For Reel

Carnival Boat (1932)
May 9, 2016, 6:53 pm
Filed under: Reviews | Tags: , ,

Director: Albert S. Rogell
2.5 Stars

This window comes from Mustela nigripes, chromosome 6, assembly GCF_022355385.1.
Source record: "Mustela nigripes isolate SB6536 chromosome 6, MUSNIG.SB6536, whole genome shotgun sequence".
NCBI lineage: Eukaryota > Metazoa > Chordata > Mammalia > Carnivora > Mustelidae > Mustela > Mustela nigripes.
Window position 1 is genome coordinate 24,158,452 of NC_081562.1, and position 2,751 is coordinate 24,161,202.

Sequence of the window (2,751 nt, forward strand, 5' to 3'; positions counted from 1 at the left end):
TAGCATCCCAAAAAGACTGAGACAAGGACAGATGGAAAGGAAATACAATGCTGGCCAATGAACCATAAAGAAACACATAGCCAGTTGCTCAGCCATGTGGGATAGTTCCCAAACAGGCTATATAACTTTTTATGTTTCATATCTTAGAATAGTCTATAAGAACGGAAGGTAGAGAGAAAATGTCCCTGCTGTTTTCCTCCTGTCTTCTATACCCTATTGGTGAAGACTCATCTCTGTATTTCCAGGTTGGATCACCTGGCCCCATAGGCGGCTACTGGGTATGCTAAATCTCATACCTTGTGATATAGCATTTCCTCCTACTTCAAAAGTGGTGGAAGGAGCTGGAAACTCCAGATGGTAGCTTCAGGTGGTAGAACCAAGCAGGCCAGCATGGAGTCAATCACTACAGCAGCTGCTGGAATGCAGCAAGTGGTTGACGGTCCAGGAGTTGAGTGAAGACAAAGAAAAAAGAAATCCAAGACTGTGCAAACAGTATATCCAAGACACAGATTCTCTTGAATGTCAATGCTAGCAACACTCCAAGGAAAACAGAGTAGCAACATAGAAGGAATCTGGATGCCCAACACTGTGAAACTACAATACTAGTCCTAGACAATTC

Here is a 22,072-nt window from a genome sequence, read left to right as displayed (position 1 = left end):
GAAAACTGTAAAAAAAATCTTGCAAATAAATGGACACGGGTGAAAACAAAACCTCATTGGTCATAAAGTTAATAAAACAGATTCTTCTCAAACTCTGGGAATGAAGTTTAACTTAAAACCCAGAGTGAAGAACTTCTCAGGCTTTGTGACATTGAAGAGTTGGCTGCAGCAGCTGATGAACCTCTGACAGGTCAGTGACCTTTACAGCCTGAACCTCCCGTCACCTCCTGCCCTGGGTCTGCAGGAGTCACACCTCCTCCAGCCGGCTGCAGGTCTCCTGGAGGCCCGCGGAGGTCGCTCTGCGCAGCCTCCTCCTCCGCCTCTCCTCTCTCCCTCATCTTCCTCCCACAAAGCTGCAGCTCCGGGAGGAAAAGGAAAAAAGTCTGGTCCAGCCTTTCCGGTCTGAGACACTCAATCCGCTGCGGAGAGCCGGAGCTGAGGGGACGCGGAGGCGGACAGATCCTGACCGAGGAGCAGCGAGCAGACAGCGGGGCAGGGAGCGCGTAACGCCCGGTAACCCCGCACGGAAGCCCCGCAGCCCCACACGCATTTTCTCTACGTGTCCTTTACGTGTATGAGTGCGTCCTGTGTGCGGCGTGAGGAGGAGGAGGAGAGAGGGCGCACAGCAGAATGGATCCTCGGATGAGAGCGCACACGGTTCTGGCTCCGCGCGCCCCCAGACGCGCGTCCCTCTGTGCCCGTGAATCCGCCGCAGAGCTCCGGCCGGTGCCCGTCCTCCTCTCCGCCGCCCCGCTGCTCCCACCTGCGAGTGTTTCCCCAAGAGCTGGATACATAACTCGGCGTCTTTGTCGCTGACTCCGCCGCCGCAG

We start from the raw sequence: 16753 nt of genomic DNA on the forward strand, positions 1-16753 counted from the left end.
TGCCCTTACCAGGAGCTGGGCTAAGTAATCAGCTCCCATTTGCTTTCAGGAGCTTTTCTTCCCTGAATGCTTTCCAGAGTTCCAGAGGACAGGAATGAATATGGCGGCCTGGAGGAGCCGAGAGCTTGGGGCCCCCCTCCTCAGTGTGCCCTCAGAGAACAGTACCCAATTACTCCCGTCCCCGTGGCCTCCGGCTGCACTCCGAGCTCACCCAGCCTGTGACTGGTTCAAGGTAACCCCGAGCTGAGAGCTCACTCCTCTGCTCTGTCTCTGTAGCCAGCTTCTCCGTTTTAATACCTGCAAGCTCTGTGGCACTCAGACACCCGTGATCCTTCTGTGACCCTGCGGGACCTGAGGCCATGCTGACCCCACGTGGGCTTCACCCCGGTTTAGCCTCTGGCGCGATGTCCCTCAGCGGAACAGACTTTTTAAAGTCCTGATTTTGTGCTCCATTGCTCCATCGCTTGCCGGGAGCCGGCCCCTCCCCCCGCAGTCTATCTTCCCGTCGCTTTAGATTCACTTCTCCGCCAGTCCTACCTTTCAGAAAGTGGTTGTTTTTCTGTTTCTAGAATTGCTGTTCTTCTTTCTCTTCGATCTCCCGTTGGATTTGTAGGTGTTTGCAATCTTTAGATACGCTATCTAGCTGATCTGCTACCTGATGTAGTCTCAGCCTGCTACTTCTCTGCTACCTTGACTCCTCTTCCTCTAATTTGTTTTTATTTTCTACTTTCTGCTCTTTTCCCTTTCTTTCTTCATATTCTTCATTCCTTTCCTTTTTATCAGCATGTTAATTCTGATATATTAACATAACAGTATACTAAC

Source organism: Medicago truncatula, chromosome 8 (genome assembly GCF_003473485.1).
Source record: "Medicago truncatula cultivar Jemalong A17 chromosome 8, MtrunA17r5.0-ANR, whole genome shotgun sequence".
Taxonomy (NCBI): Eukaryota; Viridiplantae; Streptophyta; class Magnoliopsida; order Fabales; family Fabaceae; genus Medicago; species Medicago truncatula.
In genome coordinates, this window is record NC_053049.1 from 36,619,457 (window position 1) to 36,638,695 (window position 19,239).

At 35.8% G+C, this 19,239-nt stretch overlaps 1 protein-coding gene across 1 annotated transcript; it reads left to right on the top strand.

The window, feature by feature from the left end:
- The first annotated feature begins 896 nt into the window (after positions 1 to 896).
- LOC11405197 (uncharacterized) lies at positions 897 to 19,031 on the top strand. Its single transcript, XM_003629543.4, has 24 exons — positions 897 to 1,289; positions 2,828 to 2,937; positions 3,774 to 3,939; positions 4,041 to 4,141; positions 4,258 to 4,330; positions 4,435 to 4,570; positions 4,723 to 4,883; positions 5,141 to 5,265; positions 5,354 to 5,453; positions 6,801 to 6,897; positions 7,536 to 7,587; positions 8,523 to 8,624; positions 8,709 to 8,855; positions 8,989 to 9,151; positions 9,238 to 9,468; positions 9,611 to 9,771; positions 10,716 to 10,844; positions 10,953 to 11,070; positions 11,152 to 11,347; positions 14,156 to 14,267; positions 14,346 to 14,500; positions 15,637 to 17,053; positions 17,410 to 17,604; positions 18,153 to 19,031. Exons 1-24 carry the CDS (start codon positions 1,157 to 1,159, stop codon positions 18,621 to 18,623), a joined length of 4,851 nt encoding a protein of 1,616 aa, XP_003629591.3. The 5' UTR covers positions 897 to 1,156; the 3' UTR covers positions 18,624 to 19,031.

Carnival BoatThe last of three pictures Ginger Rogers made with Albert Rogell for RKO/Pathé studios sees her playing a showgirl that has stolen the heart of a lumberjack (William Boyd). Much is made of the disparity between the logging operation and the showboat of the title, but the former location is what provides the film with its few redeeming qualities. In the staging of sequences like a runaway train, an exploding dam, and even a few shots of men riding on logs as they are being hauled away by cranes, the film effectively utilizes rear projection, miniatures, and convincing stunt work as a means of getting across the scale of the operation. If Carnival Boat won’t fool anyone into thinking it had an A-budget, it has a more impressive sense of spectacle than many similar adventure programmers of its day. Boyd is a blank slate of a leading man (he would later go on to some success with the Hopalong Cassidy pictures), but he does have a nice tender chemistry with his on-screen father, the foreman of the logging operation (Hobart Bosworth). In fact, the romantic comedy aspect of the film has little to do with Boyd and Rogers, but whether or not their love will ever be validated by the father (which happens after Boyd proves himself with a heroic stunt). The action sequences elevate this above many of Rogers’ early pictures, but that’s not saying too much.

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